Today is National Chocolate Fondue Day and here is an interesting fact: even though hot and cold chocolate have the same amount of sugar, you may find that hot chocolate tastes sweeter.
So why is that? Let me remind you how our taste perception works. When we eat or drink, tasty compounds interact with specialized receptors in the taste buds of our tongue and palate, causing an electrical excitation of taste receptor cells. This excitation is then sent to our brain for the final interpretation of each taste.
Obviously, the electrical excitation of taste receptor cells is controlled by ion channels, and for sweet taste, it’s the TRPM5 ion channel that is believed to play a major role. TRPM5 is highly expressed in taste buds of the tongue and is activated downstream of specialized G-protein-coupled taste receptors that bind sweet compounds.
In 2005, Bernd Nilius Group showed that TRPM5 is a temperature-sensitive ion channel that is activated by heat. They found that increasing the temperature between 15 and 35°C markedly enhances the gustatory nerve response to sweet compounds in normal mice, but not in mice without TRPM5.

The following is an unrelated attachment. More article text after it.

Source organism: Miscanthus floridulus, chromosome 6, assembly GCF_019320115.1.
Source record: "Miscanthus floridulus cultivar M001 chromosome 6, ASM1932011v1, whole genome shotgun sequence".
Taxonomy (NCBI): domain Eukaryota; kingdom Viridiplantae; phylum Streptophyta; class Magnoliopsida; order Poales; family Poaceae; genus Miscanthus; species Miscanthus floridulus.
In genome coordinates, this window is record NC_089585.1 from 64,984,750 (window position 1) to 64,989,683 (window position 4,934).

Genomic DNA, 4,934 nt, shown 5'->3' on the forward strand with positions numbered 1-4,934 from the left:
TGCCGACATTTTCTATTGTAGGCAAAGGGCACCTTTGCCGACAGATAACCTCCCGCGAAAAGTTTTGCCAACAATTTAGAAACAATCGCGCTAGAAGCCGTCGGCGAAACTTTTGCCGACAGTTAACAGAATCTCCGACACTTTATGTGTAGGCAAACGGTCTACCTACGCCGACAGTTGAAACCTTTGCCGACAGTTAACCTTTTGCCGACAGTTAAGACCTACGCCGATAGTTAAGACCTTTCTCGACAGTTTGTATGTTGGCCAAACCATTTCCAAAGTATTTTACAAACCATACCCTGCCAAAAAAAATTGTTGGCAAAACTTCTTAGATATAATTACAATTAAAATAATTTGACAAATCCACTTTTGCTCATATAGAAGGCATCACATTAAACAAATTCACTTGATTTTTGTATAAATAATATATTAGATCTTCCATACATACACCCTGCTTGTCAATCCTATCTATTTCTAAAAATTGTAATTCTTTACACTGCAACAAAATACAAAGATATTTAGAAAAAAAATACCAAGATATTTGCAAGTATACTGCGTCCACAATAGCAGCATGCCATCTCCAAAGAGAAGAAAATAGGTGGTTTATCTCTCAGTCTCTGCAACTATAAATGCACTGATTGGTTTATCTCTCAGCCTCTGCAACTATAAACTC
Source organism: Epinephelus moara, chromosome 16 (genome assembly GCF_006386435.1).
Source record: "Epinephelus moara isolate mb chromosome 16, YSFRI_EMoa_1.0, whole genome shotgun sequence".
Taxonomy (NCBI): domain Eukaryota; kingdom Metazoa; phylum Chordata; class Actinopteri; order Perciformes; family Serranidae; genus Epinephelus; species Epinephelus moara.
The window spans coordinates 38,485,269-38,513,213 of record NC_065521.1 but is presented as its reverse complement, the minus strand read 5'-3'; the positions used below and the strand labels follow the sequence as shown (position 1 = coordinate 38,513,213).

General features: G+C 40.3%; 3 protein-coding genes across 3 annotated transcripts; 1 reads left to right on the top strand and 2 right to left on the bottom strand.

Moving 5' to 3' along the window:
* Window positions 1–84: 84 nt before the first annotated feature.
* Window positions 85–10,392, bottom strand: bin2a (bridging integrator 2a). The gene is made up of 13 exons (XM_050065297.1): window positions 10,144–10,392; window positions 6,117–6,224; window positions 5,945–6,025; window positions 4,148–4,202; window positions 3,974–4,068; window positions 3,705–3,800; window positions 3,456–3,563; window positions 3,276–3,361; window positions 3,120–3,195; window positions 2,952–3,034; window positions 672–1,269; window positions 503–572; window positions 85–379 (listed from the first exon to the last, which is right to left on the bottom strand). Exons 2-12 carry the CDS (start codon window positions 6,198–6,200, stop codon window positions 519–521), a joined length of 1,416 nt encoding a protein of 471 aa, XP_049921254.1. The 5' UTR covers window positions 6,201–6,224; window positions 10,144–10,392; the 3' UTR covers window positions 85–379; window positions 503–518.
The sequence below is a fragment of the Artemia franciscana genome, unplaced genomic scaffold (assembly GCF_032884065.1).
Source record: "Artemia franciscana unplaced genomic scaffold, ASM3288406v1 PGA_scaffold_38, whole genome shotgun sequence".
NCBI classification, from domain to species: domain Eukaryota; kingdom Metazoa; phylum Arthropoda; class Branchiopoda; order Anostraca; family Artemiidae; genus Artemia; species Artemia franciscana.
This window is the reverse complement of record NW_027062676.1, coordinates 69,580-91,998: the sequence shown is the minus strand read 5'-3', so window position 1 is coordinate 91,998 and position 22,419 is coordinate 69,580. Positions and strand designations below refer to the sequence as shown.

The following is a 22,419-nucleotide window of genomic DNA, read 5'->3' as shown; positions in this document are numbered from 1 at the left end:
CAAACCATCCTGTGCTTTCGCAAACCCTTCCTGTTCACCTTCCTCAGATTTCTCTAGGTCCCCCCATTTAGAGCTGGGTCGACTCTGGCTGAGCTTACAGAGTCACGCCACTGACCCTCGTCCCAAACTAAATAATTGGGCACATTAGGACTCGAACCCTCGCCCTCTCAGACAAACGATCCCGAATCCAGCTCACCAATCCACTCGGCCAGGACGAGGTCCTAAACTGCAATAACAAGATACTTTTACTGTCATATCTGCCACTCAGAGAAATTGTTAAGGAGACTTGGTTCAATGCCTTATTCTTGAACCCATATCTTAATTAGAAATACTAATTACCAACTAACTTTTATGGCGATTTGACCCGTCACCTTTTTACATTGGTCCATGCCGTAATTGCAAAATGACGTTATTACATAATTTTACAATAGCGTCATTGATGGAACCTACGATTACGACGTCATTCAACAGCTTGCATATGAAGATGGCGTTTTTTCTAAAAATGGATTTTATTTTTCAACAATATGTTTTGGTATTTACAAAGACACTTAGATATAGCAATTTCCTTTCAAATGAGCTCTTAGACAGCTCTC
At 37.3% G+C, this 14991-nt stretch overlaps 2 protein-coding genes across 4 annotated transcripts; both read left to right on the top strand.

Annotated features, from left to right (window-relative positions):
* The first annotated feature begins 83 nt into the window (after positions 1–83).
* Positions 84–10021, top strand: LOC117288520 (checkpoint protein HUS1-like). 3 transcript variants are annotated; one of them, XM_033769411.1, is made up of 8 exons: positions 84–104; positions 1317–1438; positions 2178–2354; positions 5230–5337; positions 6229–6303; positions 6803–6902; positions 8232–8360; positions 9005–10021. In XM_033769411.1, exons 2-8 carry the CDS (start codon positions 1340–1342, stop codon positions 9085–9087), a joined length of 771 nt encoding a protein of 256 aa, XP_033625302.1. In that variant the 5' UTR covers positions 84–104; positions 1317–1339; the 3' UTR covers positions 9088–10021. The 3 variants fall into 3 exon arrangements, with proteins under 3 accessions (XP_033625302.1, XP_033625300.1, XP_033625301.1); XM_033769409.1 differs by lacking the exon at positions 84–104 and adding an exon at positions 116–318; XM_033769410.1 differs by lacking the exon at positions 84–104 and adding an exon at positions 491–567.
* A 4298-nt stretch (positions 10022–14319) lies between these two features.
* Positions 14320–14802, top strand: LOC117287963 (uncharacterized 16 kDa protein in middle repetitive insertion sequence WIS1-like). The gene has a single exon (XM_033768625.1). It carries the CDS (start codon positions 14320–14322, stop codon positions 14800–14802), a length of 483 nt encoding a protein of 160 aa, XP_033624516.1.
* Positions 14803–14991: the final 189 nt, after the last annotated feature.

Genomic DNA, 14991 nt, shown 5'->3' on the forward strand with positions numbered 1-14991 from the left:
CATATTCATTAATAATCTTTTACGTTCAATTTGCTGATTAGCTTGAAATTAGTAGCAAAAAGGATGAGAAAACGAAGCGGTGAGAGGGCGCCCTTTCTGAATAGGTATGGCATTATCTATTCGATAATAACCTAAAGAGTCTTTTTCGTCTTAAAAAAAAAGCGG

Since TRPM5 is activated by both sweetness and heat, hot chocolate creates a stronger electrical excitation of taste receptor cells than cold chocolate, making it appear sweeter to our brain.
That’s why chocolate connoisseurs suggest tasting chocolate at around 18-20°C, where it will taste less sweet, and you’ll get more of the chocolate flavor.
But today is Chocolate Fondue Day! So go ahead, melt your chocolate, grab some marshmallows, bananas, strawberries or whatever you like, and enjoy the hot sweetness brought to you by TRPM5.